It's a long, hard road back to respectability, and Rite Aid (NYSE:RAD) isn't quite there yet. Rocked by a huge scandal in the late 1990s, the nation's third-largest freestanding pharmacy chain still has a long way to go before it's back to some semblance of its former self.

For the second quarter, revenue was basically flat, though technically up about 0.2%. Same-store sales climbed a half-percent, with some weakness in pharmacy sales offset by better performance in front-end (non-pharmacy) sales. Rite Aid's gross margins were basically stable, though selling, general, and administrative expenses ticked up very slightly.

To get a better picture of profitability, I think you need to strip away the various charges related to impairments, store closings, and debt as well as various gains on sales or debt modifications. If you do so, you see that operating income fell about 20% and pre-tax income was cut in half. That said, at least it was positive (as opposed to the pre-tax loss according to generally accepted accounting principles).

The company's cash flow picture is also a bit odd. If you look at trailing six-month cash flow as reported, you see operating cash flow up 35%. But I don't think that's the real story. See, Rite Aid included the proceeds from a receivables securitization in the operating cash flow number, boosting it by about $140 million. Without that, operating cash flow actually declined 25%. Personally, I think it's sort of odd to include what I would consider a financing event in the operating portion: I'm not saying it's deceptive or wrong, I'm just saying that I think investors would do well to subtract it when considering the company's cash flow outlook.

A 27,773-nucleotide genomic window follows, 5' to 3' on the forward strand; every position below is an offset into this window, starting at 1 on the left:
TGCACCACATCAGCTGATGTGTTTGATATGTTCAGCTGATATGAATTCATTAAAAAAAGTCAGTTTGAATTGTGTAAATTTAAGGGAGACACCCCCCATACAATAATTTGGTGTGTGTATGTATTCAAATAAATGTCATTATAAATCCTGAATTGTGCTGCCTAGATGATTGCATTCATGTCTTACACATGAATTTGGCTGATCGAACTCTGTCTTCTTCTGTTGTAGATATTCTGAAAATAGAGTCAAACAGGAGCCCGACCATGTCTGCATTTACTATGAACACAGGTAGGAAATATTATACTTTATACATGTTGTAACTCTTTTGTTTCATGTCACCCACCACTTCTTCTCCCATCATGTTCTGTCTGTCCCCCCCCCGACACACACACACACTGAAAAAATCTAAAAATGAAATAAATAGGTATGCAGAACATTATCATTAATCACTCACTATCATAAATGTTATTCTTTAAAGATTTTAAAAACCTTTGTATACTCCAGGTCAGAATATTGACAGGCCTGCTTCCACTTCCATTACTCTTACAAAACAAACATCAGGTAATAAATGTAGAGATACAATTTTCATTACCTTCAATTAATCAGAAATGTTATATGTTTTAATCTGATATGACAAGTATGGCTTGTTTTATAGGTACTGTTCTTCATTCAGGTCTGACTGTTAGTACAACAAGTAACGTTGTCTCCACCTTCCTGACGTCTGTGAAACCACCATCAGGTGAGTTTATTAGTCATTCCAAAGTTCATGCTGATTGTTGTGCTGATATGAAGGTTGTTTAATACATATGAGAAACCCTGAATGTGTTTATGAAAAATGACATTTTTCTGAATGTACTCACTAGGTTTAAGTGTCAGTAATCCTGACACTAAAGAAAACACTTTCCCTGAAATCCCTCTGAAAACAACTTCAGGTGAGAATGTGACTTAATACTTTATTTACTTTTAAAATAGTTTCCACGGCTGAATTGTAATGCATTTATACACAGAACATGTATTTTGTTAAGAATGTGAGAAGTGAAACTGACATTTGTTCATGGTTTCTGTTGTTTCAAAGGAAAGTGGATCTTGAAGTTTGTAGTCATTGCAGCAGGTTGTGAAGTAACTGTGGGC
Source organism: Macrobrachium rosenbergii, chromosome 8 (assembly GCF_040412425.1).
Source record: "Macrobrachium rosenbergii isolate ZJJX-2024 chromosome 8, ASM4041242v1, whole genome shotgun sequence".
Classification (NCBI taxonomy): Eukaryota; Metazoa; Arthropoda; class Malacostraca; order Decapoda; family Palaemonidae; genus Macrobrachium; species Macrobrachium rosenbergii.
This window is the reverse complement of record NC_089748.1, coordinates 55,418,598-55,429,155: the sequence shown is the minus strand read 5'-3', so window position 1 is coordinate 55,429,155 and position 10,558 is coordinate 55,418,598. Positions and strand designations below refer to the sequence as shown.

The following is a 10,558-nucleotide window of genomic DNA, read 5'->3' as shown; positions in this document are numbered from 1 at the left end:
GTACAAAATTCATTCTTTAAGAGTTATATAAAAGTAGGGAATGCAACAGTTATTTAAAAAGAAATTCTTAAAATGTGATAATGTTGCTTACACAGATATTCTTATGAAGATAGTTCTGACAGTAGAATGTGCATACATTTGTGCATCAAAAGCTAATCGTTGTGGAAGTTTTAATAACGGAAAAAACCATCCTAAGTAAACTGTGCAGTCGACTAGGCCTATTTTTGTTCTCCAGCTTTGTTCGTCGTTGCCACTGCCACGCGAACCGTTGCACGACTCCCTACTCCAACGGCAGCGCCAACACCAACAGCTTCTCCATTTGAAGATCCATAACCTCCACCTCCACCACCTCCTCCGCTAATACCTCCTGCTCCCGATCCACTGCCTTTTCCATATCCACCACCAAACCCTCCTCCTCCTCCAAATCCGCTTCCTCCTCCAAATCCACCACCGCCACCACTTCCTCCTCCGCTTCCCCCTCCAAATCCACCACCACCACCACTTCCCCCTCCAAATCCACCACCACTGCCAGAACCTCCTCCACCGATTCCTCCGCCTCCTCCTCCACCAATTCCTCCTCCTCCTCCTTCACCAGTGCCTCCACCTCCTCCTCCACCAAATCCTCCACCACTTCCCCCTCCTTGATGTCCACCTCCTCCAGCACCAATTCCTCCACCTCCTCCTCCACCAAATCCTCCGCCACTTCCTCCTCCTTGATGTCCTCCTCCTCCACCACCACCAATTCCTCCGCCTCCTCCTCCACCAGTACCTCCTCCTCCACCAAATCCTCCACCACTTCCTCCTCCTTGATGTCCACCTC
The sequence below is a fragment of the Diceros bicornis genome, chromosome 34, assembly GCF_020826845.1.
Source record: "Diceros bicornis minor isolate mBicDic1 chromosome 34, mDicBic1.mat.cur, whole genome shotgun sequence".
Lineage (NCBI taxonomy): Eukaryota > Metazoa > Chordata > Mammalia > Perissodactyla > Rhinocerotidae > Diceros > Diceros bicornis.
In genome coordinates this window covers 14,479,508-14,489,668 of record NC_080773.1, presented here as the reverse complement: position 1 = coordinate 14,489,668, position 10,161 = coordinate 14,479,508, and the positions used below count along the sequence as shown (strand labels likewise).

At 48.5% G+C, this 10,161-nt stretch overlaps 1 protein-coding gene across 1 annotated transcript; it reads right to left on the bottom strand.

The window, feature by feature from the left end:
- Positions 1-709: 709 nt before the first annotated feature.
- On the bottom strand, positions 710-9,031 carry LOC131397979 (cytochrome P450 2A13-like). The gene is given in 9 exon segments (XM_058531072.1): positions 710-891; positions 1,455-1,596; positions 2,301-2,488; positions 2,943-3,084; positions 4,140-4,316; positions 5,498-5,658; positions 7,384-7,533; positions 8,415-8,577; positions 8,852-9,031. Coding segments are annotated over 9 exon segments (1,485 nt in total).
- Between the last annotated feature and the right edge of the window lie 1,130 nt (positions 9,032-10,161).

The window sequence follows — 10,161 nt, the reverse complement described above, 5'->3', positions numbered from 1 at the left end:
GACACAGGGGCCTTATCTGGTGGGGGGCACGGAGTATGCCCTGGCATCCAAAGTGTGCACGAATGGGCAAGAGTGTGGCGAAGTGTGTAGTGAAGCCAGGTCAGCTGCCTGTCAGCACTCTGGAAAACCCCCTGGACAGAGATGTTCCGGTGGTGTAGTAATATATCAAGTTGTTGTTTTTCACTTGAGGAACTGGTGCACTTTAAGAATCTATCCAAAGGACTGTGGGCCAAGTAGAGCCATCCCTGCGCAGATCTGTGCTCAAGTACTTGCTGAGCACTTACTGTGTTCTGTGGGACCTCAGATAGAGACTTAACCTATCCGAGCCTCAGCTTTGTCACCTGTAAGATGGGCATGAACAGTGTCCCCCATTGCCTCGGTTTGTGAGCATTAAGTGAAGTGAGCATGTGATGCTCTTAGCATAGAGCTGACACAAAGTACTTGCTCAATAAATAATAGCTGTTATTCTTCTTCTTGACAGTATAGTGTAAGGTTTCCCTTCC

Rite Aid certainly has a tough row to hoe. Rivals like Walgreen (NYSE:WAG) and Wal-Mart (NYSE:WMT) are two very well-run operators, and CVS (NYSE:CVS) and Albertsons (NYSE:ABS) aren't patsies either. Making matters worse, many health plans are switching to mail-order pharmacy benefit plans, and that's not the sort of market shift that Rite Aid really needs while it's still trying to fix the business.

Can Rite Aid make it back? Sure, I don't see why not. But I'm not sure how much of the benefit will go to common-stock holders, because the company has a lot of potentially dilutive financing on the books. Intrepid, not to mention patient, investors may see potential here, but I think there are far better turnaround ideas to be had.

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Fool contributor Stephen Simpson has no financial interest in any stocks mentioned (that means he's neither long nor short the shares).